Logo Design Protection: Registration, Costs, Scope Of Protection

With a registered design you can protect the external appearance of an analogue or digital product. Your business idea, which is implemented in the form of a product, can thus be protected from imitators and theft of ideas. We show you how to register a design, what the design protection includes and which requirements must be met for protection.

A specialized lawyer will also be happy to help you with the registration of the design.

1. What is a registered design?

Furniture, cars or toys – these are all three-dimensional objects with a design that can be protected, just like product packaging, for example. Two-dimensional patterns such as fabrics, fonts or logos can also be protected using protection copyrights.

What can be protected with design protection?

With design protection, the entire appearance of a product can be protected. The scope of protection concerns:

  • Contours and lines
  • Surface structure and materials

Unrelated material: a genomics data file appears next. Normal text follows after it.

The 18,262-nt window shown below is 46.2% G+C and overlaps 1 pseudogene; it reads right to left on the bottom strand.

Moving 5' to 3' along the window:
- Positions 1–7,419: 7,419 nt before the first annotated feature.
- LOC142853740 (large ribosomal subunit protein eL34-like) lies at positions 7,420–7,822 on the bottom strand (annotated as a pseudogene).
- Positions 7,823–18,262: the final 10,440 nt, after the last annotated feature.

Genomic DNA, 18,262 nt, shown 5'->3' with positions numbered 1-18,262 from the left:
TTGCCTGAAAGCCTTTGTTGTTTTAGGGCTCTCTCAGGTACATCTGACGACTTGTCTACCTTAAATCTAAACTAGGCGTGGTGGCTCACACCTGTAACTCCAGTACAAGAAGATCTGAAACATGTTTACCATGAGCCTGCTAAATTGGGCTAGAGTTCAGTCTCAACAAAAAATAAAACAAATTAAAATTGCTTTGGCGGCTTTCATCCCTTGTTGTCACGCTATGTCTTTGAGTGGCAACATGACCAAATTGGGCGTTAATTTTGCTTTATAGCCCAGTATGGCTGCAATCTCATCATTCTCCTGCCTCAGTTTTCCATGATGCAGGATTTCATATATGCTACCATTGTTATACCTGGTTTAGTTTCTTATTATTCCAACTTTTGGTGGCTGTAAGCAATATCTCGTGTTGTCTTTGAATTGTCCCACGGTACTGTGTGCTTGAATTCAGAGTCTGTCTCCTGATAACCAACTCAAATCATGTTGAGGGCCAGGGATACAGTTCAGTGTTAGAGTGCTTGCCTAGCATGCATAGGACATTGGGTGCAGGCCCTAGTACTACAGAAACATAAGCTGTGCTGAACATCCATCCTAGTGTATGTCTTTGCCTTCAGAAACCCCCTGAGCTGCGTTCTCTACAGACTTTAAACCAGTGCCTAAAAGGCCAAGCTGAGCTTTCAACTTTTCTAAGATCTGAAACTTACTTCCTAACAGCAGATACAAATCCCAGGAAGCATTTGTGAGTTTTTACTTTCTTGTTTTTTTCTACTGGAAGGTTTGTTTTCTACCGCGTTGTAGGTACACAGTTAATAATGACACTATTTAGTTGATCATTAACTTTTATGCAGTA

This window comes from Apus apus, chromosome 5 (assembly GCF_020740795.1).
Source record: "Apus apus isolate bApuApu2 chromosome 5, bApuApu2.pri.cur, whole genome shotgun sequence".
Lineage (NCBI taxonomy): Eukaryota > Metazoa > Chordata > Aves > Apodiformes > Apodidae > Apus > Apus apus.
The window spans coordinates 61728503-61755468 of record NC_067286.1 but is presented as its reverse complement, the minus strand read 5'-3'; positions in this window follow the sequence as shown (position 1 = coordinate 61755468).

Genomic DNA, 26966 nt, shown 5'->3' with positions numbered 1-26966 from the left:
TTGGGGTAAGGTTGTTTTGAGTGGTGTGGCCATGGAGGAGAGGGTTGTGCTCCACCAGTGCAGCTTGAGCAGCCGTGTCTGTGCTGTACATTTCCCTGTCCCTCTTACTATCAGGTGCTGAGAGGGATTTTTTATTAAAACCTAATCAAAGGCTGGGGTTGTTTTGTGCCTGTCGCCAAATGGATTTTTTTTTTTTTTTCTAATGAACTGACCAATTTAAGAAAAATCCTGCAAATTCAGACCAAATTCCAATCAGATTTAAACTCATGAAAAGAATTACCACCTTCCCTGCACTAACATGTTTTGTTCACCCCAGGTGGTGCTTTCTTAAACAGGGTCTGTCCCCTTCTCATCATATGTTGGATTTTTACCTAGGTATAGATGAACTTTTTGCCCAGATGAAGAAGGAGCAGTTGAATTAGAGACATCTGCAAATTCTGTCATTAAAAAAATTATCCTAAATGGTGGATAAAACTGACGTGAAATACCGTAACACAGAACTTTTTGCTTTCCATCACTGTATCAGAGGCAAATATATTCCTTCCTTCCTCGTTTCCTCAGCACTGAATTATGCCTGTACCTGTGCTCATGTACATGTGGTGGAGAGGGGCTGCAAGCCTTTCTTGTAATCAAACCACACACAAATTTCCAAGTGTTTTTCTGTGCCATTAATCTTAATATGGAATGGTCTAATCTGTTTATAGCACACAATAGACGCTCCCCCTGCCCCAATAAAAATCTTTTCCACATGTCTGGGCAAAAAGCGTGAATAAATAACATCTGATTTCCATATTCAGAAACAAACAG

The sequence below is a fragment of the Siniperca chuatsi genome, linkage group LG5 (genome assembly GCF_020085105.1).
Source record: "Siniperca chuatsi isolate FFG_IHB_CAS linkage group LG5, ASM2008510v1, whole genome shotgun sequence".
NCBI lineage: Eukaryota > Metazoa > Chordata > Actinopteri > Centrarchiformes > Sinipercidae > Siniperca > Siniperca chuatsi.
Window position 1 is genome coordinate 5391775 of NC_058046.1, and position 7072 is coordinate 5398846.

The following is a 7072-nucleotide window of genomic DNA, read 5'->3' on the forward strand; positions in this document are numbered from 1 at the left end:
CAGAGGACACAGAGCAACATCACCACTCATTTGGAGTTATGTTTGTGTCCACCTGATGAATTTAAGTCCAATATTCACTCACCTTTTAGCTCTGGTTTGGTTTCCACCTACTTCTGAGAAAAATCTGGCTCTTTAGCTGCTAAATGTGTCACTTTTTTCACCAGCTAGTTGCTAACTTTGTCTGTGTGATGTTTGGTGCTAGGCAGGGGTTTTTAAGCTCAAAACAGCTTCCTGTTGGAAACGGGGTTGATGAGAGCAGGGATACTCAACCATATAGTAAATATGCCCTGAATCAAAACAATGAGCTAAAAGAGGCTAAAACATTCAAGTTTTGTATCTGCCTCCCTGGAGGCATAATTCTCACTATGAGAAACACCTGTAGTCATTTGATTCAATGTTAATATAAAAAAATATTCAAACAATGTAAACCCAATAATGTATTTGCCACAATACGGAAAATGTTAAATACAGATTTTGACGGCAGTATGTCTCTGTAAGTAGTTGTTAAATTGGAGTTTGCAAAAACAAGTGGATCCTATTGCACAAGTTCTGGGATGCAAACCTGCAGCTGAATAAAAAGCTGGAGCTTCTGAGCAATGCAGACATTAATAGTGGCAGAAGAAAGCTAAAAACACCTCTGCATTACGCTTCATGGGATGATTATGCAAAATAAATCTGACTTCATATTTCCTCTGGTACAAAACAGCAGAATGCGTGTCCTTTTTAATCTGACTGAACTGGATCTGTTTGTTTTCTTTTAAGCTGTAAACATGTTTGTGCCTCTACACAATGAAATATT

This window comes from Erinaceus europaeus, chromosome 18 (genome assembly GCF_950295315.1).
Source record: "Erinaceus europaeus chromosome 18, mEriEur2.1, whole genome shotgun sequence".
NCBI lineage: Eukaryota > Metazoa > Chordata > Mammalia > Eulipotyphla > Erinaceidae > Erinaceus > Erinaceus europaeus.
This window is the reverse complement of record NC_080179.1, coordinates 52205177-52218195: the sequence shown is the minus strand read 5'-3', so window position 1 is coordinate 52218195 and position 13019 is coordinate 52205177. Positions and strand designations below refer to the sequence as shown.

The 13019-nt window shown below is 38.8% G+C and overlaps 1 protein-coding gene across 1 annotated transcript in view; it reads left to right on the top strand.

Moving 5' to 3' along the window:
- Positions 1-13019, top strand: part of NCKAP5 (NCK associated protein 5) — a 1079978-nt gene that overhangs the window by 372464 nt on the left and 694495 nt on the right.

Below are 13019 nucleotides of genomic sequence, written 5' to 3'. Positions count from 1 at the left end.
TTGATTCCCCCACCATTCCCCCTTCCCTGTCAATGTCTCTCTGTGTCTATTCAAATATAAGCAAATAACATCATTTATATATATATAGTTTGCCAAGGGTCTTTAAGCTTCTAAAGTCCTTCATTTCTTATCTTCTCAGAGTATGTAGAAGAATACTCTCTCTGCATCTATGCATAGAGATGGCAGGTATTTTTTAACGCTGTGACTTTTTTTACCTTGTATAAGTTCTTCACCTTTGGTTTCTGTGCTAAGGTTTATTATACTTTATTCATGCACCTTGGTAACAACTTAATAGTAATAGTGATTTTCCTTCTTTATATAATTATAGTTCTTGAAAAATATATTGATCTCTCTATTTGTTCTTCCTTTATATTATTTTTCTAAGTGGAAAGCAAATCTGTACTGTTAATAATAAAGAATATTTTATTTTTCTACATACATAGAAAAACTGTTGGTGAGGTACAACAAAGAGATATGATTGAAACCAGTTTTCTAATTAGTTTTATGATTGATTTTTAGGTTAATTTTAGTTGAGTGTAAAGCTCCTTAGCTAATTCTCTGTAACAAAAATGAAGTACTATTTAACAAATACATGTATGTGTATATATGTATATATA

• Shape
  • Coloring

Words and text elements, graphics or sounds cannot be protected as a design because they do not adequately capture the external appearance of a product. For instance, you need to explain to a logo designer what you need in logo. A trademark application is better suited for this.

Examples of designs

  • Coca Cola bottle
  • Controller of a PlayStation console
  • Clog shoes with their holes
  • Brita water filter

What rights does a registered design give me?

A registered design grants the owner the exclusive right to manufacture, use and sell the protected design (absolute blocking effect). So you can take action against any design that resembles the registered design – the overall impression is particularly important here.